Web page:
The Department of Labor has made amendments to the Fair Labor Standards Act that will take effect December 1st of this year. The amendment increases the minimum threshold salary to receive overtime pay of full-time salaried employees from $23,660 to $47,476. This was a necessary shift to adjust for inflation as only seven percent of full-time salaried employees fall under the current threshold. Compared to the 1970s at 60 percent, the projected 35 percent should not have an irreversible effect on businesses. However, for those who feel unprepared to handle the new overtime laws, we have generated a comprehensive check list for adjusting your current business model to comply with the new laws.
1. Identify the salaried employees under the new threshold.
Take note of whom this could potentially affect within your organization. Any personnel that previously made more than $23,660 but less than $47,476 as a salaried employee will be affected by the new amendment.
2. Analyze workloads.
Cross-reference your newly generated list with your expected workload to evaluate the true impact of these law changes on your business. If all of your employees work a standard 40-hour work week, then the new amendment shouldn’t impact your bottom line. However, if you find that some of your employees are working upwards of 60 hours in a single week, then you have much more to consider.
3. Compare the difference between time-and-a-half and an increase in salary.
If your best employees are putting in overtime week after week, you will have to crunch the numbers to see whether or not increasing their salaries above the new threshold will save your company more money than their projected overtime pay. If an employee is just below the new threshold, than it’s a no brainer to give them a nice unexpected raise while keeping you DOL compliant. Employee retention should see an increase and businesses will also benefit from the increased purchasing power of the American worker.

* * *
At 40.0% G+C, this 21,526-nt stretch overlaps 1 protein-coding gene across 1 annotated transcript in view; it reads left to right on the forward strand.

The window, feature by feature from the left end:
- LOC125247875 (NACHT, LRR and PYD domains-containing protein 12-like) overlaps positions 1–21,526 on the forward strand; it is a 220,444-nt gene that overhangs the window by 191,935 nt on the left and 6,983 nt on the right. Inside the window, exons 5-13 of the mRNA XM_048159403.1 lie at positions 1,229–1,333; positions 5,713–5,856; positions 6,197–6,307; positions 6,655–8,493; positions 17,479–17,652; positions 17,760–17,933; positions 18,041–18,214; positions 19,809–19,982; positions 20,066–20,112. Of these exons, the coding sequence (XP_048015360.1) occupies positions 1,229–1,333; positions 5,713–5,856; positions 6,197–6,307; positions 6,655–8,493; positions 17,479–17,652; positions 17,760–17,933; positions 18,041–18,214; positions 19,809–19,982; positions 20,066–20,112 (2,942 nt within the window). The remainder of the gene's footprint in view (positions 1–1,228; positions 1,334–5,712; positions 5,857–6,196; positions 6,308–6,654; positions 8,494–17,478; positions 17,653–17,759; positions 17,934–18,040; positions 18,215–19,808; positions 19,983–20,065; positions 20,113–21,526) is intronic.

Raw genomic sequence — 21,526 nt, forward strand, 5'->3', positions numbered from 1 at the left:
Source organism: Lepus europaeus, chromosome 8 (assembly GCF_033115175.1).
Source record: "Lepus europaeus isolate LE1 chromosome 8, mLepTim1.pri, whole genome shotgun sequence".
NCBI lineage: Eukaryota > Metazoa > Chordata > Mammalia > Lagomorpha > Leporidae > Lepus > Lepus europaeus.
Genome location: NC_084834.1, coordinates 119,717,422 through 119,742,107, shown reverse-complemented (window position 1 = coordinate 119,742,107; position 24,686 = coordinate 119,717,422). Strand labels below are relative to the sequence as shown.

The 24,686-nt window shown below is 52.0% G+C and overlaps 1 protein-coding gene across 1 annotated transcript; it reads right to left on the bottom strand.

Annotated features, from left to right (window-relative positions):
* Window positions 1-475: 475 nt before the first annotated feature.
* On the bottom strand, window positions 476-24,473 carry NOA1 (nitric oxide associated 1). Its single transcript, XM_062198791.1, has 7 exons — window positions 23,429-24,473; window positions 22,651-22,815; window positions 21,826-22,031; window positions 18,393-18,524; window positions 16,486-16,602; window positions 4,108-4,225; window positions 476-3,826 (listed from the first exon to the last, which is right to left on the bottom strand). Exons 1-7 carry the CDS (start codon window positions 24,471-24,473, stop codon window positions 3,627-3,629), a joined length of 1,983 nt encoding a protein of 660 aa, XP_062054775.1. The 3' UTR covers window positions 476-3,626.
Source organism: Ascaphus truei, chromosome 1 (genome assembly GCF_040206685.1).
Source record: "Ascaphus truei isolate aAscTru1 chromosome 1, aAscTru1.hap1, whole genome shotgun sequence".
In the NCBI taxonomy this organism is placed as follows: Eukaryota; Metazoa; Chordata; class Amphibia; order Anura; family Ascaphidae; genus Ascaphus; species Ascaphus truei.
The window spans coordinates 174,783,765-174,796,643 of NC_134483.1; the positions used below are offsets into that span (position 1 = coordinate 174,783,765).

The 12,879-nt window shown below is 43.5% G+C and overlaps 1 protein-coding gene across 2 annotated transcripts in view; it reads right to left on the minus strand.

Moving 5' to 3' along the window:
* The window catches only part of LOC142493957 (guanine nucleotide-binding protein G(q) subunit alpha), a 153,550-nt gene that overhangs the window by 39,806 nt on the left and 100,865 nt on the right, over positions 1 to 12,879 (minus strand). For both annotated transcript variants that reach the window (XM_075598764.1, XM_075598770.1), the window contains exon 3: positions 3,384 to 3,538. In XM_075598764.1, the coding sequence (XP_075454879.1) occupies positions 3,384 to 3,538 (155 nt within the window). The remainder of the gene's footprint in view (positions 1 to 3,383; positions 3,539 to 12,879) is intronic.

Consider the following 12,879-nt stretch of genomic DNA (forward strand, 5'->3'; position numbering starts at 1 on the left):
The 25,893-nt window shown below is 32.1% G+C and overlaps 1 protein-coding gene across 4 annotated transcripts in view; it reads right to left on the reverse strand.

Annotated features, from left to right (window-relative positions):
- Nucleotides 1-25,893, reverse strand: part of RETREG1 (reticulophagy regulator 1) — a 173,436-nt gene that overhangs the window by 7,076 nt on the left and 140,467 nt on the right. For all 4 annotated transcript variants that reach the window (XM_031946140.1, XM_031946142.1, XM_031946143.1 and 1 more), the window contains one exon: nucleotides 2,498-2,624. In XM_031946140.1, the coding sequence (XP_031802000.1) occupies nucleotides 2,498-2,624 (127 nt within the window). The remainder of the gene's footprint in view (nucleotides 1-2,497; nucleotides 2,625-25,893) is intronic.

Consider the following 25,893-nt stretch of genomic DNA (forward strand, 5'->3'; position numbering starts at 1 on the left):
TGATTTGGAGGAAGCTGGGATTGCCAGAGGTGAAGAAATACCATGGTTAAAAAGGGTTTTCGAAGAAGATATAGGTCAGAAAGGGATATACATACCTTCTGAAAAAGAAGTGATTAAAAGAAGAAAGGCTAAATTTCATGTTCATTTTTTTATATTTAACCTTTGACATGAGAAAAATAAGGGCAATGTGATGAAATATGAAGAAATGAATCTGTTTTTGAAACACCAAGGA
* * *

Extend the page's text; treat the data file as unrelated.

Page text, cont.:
4. Consider ways to increase efficiency.
Think of ways to prepare for your busier seasons during slow times to decrease overtime hours. Are all of your processes maximizing your warehouse’s efficiency? Use this time before December to evaluate and improve your plant’s productivity to prevent major shifts in your payroll.
5. Fill in the gaps.
You’ve crunched all the numbers and it turns out that you can’t afford to increase your current employees’ salaries or pay them overtime. Don’t panic. You can fill in the productivity gaps with temporary or part-time employees at a lower rate than your more-experienced assembly workers or distribution professionals.
6. Inform your team.
Before you make any changes in personnel or hours, be sure to tell your team first. Some companies will need to make some major shifts and their teams should be the first to know, to help make the changes as seamless as possible.
7. Track the numbers and adjust.
Hindsight is 20/20. Don’t expect to predict every hurdle that this new amendment will bring. This law is set to update every three years to better keep up with inflation, so continue to keep a close eye on your finances and make the necessary tweaks to your processes and personnel along the way.
8. Partner with a personnel consultant.
Working with an expert in personnel management can help keep your business successful and compliant. The Reserves Network has a talented pool of Orlando machine operators, Milwaukee logistics professionals, welders in Dayton and light industrial workers throughout the U.S. We specialize in staffing and management for the light industrial industry.
Contact the experts at The Reserves Network to prepare your business for the new overtime laws and fulfill all of your staffing needs.